Originally published on Studeyfinds.org
NEW YORK — How much do you know about your family tree? For many folks, it’s not very much. A recent survey finds that a third of Americans can’t even name all four of their grandparents, incredibly.
While DNA kits that trace one’s ancestry have surged in popularity over the years, there are still plenty of people who don’t seem to care too much about where they came from. The survey of 2,000 Americans showed that a third of respondents struggled to climb the branches of their family tree beyond their grandparents.
One in five couldn’t even name one of their great-grandparents.
“In recent decades, we’ve seen a major upswing in interest when it comes to researching family history, and this is largely due to the accessibility of historical information,” says Jennifer Utley, Director of Research at Ancestry.com, which commissioned the survey, in a statement. “This valuable historical data is helping people paint a picture of their past.”
It wasn’t just names of relatives that respondents failed to come up with either. A fifth didn’t know the city that any of their grandparents were born in, and 14 percent had no idea what their grandparents even did for a living.
On the bright side, many participants have put in the time and effort to learn about their background. Half of those surveyed say they’ve researched their heritage be it through family tree books, official records, or using an online service. Six out of ten also are aware of the country their last name comes from, and 65 percent were able to name the country or countries their relatives came to America from.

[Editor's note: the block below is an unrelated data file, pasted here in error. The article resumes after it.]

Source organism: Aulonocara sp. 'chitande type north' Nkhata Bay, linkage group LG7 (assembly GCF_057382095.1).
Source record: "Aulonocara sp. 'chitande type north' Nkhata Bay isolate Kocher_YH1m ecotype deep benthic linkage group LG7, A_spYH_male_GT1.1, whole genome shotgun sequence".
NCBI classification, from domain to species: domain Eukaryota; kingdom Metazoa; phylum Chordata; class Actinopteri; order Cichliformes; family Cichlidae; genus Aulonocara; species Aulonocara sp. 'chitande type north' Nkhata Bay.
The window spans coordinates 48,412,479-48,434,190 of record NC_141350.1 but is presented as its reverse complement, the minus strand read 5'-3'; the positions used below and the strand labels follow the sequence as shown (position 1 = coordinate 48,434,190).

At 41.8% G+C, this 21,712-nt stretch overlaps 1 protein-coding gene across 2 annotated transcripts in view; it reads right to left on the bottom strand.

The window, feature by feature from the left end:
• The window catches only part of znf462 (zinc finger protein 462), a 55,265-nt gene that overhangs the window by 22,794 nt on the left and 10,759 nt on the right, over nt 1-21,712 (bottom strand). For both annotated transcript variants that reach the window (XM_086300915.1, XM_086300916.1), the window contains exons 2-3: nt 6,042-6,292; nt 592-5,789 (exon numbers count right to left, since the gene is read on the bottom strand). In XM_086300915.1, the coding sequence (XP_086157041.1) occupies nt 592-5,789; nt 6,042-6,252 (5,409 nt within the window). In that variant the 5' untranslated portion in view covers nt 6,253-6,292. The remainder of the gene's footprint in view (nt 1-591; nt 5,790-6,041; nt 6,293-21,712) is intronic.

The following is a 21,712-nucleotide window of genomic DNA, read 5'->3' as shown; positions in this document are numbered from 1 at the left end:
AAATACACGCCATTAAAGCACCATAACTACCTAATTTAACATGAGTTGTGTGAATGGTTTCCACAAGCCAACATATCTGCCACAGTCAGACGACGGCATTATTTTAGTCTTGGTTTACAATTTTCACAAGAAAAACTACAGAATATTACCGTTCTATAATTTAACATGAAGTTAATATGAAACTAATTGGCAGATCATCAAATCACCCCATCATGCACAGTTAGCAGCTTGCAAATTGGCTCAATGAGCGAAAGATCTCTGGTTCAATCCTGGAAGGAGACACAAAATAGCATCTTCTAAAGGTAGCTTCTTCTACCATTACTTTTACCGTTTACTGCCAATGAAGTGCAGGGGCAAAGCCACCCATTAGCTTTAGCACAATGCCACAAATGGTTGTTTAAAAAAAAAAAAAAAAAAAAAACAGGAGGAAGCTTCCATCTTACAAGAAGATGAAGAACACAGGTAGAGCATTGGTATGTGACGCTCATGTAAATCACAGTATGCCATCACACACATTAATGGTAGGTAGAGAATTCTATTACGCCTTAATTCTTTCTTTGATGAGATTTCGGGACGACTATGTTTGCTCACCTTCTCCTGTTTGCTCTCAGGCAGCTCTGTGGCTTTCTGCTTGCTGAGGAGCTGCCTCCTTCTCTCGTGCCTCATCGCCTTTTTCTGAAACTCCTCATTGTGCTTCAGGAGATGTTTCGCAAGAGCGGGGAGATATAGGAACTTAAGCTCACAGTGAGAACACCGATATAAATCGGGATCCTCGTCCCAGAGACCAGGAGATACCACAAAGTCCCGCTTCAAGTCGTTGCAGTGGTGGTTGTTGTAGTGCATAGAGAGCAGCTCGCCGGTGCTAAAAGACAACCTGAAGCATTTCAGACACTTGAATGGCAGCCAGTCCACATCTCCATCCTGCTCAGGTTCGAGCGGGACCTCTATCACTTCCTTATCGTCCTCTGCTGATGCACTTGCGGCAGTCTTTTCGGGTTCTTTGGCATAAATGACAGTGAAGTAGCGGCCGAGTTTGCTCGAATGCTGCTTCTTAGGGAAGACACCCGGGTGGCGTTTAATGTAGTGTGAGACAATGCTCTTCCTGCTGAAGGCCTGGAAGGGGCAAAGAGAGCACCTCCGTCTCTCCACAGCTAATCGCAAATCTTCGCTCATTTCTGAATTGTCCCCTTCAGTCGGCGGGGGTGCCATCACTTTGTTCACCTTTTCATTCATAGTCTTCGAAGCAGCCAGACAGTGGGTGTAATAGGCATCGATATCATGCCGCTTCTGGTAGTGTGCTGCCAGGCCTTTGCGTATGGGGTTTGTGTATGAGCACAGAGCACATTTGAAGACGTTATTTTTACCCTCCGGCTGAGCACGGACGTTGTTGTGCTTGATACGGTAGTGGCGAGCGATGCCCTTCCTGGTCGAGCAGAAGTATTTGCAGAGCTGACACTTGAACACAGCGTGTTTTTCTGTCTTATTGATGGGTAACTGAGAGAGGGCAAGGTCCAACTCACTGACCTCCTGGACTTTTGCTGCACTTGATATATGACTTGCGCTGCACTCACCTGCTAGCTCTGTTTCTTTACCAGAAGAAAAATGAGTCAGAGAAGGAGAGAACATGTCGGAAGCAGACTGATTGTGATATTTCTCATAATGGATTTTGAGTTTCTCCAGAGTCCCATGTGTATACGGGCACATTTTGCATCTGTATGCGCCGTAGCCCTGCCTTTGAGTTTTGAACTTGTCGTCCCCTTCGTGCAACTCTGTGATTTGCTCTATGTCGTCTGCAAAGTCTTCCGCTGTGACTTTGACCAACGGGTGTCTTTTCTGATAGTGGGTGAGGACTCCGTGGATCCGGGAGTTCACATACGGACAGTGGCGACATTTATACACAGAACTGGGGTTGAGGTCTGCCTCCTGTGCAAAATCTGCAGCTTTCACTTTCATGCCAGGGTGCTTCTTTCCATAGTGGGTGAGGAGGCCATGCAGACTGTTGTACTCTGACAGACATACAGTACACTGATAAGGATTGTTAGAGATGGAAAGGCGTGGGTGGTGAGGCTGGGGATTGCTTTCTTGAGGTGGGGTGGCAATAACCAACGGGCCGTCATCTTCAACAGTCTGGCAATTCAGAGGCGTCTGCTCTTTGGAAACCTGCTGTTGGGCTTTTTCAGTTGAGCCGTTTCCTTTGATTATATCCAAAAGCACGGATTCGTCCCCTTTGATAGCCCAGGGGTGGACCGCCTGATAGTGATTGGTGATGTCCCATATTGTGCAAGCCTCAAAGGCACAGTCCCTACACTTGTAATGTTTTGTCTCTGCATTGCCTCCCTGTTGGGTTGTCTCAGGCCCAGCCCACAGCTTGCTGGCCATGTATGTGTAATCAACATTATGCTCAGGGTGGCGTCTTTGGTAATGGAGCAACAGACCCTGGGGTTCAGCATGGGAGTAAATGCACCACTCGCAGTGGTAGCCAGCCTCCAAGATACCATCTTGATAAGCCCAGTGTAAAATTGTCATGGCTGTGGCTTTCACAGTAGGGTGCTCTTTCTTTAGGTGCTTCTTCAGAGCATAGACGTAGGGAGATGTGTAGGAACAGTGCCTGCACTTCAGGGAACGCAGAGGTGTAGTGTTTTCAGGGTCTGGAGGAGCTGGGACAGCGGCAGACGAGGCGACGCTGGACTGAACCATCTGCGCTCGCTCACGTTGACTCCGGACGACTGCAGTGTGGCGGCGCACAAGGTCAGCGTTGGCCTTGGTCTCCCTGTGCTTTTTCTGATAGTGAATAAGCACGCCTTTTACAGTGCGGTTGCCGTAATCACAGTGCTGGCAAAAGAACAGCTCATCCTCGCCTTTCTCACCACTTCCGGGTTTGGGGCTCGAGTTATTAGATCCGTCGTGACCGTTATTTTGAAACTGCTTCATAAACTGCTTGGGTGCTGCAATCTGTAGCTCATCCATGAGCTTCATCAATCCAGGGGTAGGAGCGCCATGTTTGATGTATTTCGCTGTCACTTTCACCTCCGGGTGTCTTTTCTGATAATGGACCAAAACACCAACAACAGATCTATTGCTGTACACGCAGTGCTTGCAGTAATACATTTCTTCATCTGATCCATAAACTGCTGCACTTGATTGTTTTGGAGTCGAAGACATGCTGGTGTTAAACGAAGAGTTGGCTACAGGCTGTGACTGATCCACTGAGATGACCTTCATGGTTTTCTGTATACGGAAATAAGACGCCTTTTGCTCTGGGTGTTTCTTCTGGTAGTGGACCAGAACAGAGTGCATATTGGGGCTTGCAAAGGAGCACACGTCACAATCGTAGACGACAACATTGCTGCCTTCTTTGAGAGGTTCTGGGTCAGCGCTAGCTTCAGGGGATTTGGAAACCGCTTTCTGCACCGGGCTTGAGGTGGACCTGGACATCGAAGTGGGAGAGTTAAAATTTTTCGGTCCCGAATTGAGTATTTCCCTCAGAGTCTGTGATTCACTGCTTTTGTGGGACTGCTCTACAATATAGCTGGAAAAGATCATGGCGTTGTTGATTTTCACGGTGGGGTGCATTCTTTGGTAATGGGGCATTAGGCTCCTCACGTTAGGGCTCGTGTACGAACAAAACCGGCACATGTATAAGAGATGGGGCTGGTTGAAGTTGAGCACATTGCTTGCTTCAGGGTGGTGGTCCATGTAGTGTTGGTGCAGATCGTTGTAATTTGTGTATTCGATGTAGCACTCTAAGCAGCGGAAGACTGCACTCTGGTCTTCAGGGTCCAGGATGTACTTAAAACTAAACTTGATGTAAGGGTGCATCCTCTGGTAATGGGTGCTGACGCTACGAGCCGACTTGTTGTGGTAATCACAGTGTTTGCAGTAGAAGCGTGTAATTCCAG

Thankfully, most do wish they knew more: eight in ten say they care about their family history and feel it’s important to find out where they came from. Utley says it’s easier than it seems, it just requires a little bit of work and outreach.
“Most family history research starts with oral history, listening to the stories passed down from generation to generation,” she says. “Conversations during holiday gatherings can help us discover more than just what country our relatives migrated from, but also who they were as individuals – their stories, their dreams and lessons learned.”
As for what kind of information participants said they’d like to learn from their grandparents or great-grandparents, 72 percent were interested in hearing stories of them from when they were young, 62 percent wanted to know where their family came from, and half simply wanted some life advice.
Interestingly, only 40 percent of respondents were interested in their grandparents’ medical history. Just 37 percent cared about the work their grandparents did, and slightly less (36 percent) wanted to hear about the best places they’d traveled to in their lives.
The survey was conducted by OnePoll in December 2018.